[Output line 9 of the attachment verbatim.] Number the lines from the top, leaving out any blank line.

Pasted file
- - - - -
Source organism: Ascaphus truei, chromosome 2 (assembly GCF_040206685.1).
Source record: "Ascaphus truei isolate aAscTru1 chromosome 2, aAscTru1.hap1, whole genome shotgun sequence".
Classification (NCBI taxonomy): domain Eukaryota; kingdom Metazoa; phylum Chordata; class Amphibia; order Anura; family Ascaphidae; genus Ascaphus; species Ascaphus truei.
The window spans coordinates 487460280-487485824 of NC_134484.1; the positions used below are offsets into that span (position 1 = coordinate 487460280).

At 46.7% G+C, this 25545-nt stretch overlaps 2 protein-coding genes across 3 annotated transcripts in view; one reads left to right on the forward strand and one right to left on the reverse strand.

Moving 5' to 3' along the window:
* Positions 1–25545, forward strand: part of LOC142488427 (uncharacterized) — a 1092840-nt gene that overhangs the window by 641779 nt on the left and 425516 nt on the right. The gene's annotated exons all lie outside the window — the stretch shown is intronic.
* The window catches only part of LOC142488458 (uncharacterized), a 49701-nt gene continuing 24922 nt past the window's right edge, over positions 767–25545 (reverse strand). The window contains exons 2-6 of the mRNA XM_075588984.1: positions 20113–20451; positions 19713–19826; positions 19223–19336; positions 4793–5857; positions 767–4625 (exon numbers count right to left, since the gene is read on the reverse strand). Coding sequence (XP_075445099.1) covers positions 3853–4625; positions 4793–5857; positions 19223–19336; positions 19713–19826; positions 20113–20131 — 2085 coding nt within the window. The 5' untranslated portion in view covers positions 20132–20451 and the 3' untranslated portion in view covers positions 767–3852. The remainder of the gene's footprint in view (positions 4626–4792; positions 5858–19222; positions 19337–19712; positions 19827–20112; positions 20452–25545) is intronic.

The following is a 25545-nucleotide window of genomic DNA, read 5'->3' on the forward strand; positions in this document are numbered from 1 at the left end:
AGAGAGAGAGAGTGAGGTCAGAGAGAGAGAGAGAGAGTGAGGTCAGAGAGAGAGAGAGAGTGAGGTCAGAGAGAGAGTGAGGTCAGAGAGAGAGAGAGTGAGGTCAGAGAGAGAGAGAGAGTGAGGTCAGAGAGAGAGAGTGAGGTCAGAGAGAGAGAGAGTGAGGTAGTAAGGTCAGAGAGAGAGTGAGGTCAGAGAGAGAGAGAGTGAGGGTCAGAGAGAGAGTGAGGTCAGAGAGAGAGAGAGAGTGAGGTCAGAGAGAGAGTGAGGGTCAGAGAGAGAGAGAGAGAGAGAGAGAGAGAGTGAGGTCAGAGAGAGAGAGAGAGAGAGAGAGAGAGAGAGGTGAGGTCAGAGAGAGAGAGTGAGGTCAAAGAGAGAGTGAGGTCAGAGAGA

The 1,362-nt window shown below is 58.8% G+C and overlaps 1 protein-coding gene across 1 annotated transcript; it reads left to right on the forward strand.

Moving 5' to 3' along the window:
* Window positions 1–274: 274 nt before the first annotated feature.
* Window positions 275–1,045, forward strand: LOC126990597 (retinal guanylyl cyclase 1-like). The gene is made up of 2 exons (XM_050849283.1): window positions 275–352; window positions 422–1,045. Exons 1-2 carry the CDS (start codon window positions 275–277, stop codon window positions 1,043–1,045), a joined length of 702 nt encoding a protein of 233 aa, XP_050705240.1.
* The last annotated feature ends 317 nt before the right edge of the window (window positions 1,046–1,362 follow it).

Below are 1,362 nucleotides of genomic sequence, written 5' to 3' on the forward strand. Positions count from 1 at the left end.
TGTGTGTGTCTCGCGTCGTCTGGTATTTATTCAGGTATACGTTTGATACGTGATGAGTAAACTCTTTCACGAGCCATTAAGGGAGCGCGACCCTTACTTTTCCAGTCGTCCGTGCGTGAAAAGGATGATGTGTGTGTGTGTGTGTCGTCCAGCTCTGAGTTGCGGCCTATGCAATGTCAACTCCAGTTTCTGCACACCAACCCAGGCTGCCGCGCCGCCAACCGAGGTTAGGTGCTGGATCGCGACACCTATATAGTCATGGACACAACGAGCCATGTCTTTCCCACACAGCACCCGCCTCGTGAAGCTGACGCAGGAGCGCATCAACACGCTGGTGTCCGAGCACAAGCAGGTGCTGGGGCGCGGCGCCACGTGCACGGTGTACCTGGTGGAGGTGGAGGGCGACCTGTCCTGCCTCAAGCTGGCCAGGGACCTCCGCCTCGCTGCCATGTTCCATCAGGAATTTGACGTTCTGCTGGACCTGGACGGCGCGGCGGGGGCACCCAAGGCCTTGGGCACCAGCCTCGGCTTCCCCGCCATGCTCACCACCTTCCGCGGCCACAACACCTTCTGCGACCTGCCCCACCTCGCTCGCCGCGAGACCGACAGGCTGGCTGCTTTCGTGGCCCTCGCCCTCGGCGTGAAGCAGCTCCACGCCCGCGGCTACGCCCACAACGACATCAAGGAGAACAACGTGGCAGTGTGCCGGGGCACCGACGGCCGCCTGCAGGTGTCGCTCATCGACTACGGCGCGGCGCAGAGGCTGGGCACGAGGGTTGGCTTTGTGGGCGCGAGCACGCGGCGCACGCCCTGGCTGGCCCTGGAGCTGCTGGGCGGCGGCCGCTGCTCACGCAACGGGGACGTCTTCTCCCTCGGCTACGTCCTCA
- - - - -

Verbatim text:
The following is a 25545-nucleotide window of genomic DNA, read 5'->3' on the forward strand; positions in this document are numbered from 1 at the left end: